Black and white Saddle stitch / print on demand
40 pp / Royal (154 x 234mm)
£8 (+£3 p+p)
Clare Charnley / Holly Corfield-Carr / Patrick Coyle / Kevin Logan / Laura Mahony / Matthew McQuillan[ngg src=”galleries” ids=”6″ display=”basic_slideshow”]
Sermon: “discourse, speech, talk”… “a stringing together of words”, related to Serere: “to join.”
“Food is basic to the mythology of most cultures […] thus the roots of art, storytelling and religion are linked to cooking.” Levi-Strauss.
at the table brings together works that draw from and extend a series of readings and performances given by the artists at an event of the same name at 20-21 Visual Arts Centre. These live works took place between the courses of a meal shared by artists and the attending audience around a table in the centre of the gallery. The book is both a document and extension of the event, continuing the live and time-based works onto the page.
Responding to the setting of the gallery within a converted 19th Century Parish Church, the works drew upon the interwoven histories of communal gathering, public speaking, reading and listening and played with the forms of lectures, sermons, speeches, demonstrations, presentations and recitals. The event and publication explored ways in which the echoes of the building’s previous function resonate through its current use as a place of display, exhibition and education, and invited artists and audience to consider modes of address and their relation to architectural and social context.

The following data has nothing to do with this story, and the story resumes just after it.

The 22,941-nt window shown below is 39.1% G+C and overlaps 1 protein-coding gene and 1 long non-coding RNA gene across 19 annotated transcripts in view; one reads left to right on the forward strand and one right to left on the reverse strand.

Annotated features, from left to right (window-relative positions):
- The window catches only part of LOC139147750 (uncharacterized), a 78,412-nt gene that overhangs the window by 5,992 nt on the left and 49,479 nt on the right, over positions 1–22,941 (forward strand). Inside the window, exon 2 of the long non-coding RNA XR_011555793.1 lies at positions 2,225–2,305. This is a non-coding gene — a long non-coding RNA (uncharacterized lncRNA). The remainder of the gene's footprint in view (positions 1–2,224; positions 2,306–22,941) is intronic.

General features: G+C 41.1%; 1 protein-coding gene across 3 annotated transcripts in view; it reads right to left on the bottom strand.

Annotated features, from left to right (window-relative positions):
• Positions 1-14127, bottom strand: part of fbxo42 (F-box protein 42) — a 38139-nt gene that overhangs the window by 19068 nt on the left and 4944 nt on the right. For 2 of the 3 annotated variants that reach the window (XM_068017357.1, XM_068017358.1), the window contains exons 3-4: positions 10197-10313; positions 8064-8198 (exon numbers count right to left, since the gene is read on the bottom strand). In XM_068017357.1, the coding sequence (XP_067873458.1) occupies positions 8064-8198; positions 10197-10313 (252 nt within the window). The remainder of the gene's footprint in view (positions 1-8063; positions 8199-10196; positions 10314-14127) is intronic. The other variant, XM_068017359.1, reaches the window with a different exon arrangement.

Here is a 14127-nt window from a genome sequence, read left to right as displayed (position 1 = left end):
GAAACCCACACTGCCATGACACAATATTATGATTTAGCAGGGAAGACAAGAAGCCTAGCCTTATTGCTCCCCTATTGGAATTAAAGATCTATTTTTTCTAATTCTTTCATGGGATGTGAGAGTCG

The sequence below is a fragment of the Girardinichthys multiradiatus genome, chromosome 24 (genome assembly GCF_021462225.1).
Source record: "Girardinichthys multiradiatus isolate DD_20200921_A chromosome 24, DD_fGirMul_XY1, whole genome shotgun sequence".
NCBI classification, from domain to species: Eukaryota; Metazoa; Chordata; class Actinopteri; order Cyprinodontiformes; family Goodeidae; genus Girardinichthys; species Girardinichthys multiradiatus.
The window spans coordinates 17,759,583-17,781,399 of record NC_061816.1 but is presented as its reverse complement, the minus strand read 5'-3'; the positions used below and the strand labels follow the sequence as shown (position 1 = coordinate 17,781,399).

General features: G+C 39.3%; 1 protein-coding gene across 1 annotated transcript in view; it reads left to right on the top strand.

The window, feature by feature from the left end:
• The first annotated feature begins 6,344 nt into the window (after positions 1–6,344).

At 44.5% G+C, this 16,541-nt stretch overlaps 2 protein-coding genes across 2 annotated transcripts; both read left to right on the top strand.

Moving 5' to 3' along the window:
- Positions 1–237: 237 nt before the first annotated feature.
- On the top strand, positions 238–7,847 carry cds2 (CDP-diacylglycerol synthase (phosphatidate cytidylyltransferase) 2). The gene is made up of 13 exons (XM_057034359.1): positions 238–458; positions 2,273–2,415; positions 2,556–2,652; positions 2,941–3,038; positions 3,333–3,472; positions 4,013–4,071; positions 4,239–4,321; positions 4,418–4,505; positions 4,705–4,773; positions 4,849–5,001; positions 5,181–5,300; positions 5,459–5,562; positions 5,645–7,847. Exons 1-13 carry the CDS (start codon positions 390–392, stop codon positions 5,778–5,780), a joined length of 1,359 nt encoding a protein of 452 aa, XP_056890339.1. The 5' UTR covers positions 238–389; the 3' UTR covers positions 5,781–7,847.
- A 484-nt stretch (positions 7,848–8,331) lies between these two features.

at the table event details
In direct relation to the architecture of the space, Clare Charnley’s work to pace interwove rhythms of walking, speaking and architecture with stories formed around pacing as a process of measuring, and Holly Corfield-Carr’s if these walls could talk drew upon the material limits of space, conversing about and converting the gallery walls.
These concerns chimed through Laura Mahony’s journey around the site during Mirabilis, in which she utilised various methods of communication invited the audience to respond physically. In The Endless Inedibility, Patrick Coyle gave a series of readings related to the ‘edibility’ of certain found and constructed objects, while Matthew McQuillan’s Flowers and Obstructions made use of props and projected images to highlight the affective quality of an object, delivered in the manner of an informal lecture.
at the table was supported by Arts Council England and 20-21 Visual Arts Centre.